Community colleges across 19 states have taken advantage of CHIPS Act funds to start or expand programs, according to the White House.
Image Credit: Hero Images Inc / DigitalVision / Getty Images
- Dozens of community colleges across the U.S. are ramping up programs to train semiconductor technicians.
- Arizona, Ohio, and Texas are among the states to have made the most investment.
- These new or expanded programs come as the U.S. continues to invest in semiconductor manufacturing.
- The CHIPS Act, passed in August 2022, has spurred further research and development.
Semiconductors are America’s new growth industry, and 54 community colleges across 19 states have taken advantage of new investments to create or expand programs in the industry.
Congress passed the CHIPS Act in August 2022, marking a nearly $53 billion investment in U.S. semiconductor education, research, and manufacturing. A year later, two-year colleges have made their own investments in educating a new line of semiconductor technicians, as many jobs in the semiconductor space do not require a four-year degree.
A White House spokesperson shared with BestColleges a list of community colleges that have announced expanded or new programming to support opportunities in the semiconductor industry since August 2022:
Community College Semiconductor Programs
- Chandler-Gilbert Community College
- Estrella Mountain Community College
- GateWay Community College
- Glendale Community College
- Mesa Community College
- Paradise Valley Community College
- Phoenix College
- Rio Salado College
- Scottsdale Community College
- South Mountain Community College
- Pima Community College
- Foothill College
- Southwestern College
- Pasadena City College
- Santa Barbara City College
- Pikes Peak Community College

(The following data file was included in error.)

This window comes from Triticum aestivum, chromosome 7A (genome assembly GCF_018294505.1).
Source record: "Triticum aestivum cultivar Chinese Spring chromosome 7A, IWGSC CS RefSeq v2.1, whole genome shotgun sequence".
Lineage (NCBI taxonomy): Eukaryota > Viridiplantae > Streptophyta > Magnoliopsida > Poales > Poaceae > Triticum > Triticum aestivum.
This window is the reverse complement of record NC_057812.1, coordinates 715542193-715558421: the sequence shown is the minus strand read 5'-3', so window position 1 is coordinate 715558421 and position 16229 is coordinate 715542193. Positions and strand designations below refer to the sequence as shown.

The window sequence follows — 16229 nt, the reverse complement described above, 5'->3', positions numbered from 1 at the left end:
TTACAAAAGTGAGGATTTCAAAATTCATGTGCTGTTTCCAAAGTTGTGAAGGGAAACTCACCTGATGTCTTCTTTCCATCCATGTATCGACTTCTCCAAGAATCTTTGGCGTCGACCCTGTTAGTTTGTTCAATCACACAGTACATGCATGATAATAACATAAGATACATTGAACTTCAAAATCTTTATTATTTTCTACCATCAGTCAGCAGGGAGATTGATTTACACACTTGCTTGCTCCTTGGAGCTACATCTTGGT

- Georgia Piedmont Technical College
- Ivy Tech Community College
- Flint Hills Technical College
- Allen County Community College
- Delta College
- Lansing Community College
- Washtenaw Community College
- Normandale Community College
- New Hampshire
- New Jersey
- Sussex County Community College
- New York
- Onondaga Community College
- Mohawk Valley Community College
- Hudson Valley Community College
- North Carolina
- Central Carolina Community College
- Durham Technical College
- Columbus State Community College
- Zane State College
- Clark State College
- North Central State College
- Central Ohio Technical College
- Marion Technical College
- Lorain County Community College
- Edison State Community College
- Cincinnati State Community College
- Mount Hood Community College
- Portland Community College
- Austin Community College
- North Central Texas College
- Dallas College
- Grayson College
- Texas State Technical College
- Collin College
- Northern Virginia Community College
- Tidewater Community College
- Germanna Community College
Community colleges will likely continue to be a focal point in the push to add semiconductor jobs.
Commerce Secretary Gina Raimondo stressed the importance of these institutions during a congressional hearing in September centered on semiconductor manufacturing and research.
“The workforce is something that I worry about,” Raimondo said. “There is a need for the industry to have 100,000 semiconductor technicians. That number is going to go up to about 300,000 pretty quickly. Technicians don’t need a four-year college degree. The community college is a perfect training ground.”
The U.S. Department of Commerce recently announced the incoming board of trustees that will oversee the National Semiconductor Technology Center (NSTC). The department describes the NSTC as the core research and development component of its CHIPS for America program.
“The NSTC is going to supercharge chip technology and innovation ecosystems across the country so that cutting-edge developments in semiconductor design and manufacturing happen here in the U.S.,” Raimondo said in a statement.
Intel, a leader in semiconductor manufacturing and research, partnered with community colleges in Ohio as it builds new semiconductor plants in the state. Intel plans to invest roughly $100 million over the next 10 years to train workers in partnerships with colleges and universities in Ohio, BestColleges previously reported.
According to Columbus State Community College, most of Intel’s incoming semiconductor jobs only require an associate degree.